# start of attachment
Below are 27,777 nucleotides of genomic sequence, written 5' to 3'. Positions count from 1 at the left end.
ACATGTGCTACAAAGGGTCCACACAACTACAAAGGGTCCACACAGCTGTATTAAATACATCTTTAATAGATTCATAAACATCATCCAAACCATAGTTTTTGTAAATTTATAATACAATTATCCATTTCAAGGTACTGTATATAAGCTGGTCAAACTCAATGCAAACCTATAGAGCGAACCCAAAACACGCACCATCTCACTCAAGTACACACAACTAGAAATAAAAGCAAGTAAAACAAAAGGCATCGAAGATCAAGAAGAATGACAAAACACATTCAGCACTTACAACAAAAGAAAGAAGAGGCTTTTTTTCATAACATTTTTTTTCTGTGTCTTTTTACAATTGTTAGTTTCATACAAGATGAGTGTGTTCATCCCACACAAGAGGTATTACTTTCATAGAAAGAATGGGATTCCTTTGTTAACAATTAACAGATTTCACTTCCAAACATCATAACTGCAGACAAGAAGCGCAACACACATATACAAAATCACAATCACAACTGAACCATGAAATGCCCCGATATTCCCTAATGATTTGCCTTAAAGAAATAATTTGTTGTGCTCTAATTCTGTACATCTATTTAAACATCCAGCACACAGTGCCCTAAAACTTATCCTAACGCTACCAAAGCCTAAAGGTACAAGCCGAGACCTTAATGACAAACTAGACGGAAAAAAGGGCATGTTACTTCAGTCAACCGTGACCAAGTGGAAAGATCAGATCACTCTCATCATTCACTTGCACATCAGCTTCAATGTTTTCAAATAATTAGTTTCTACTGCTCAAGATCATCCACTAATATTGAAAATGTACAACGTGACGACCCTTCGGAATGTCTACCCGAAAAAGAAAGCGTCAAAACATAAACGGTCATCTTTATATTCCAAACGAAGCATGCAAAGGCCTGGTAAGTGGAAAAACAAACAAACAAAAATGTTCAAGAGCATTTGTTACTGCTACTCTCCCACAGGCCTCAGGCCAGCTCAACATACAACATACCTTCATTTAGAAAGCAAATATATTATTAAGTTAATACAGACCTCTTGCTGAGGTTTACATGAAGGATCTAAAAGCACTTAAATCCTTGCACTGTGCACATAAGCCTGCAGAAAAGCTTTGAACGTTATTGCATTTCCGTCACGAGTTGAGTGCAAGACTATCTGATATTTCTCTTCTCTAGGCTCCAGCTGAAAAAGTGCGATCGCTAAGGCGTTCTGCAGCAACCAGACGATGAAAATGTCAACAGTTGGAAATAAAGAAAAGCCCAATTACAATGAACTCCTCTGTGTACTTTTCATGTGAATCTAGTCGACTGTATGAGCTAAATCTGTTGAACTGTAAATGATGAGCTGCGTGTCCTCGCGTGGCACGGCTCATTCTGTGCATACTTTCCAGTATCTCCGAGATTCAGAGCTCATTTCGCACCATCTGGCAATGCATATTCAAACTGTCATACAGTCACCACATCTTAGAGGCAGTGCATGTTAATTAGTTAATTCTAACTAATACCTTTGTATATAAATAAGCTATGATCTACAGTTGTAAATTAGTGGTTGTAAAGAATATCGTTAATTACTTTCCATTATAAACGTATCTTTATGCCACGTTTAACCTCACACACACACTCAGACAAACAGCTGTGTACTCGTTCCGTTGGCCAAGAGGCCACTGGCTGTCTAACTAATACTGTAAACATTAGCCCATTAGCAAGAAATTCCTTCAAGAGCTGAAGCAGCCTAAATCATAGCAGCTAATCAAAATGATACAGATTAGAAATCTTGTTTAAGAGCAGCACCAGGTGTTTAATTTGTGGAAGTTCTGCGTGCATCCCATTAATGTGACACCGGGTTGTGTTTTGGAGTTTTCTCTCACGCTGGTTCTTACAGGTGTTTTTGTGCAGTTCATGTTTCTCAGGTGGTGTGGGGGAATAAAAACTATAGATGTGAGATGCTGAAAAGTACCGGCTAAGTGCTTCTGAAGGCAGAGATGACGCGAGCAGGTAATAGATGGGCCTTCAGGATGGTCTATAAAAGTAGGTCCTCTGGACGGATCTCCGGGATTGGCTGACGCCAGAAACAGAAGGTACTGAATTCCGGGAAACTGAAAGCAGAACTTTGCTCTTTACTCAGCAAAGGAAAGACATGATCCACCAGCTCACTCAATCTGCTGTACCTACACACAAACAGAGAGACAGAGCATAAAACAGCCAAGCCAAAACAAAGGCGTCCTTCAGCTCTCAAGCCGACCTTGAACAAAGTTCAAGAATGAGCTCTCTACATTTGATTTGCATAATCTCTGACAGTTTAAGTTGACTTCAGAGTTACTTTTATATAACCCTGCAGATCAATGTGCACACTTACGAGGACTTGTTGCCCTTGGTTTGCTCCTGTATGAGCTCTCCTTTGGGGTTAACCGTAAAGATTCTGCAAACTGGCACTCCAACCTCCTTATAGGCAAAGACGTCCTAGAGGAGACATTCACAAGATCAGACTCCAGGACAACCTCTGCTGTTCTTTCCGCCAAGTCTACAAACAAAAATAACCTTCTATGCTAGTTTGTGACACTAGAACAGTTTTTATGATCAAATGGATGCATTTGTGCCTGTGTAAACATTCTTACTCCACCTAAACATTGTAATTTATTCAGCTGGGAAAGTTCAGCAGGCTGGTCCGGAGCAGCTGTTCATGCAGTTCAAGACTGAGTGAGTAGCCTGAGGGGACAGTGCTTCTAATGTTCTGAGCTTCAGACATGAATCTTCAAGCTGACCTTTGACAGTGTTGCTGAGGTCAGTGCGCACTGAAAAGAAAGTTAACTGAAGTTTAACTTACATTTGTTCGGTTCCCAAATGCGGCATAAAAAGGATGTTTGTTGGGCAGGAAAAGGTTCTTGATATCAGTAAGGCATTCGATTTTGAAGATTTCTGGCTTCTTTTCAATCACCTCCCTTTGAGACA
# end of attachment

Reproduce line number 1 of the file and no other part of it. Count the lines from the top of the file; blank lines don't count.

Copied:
Below are 27,777 nucleotides of genomic sequence, written 5' to 3'. Positions count from 1 at the left end.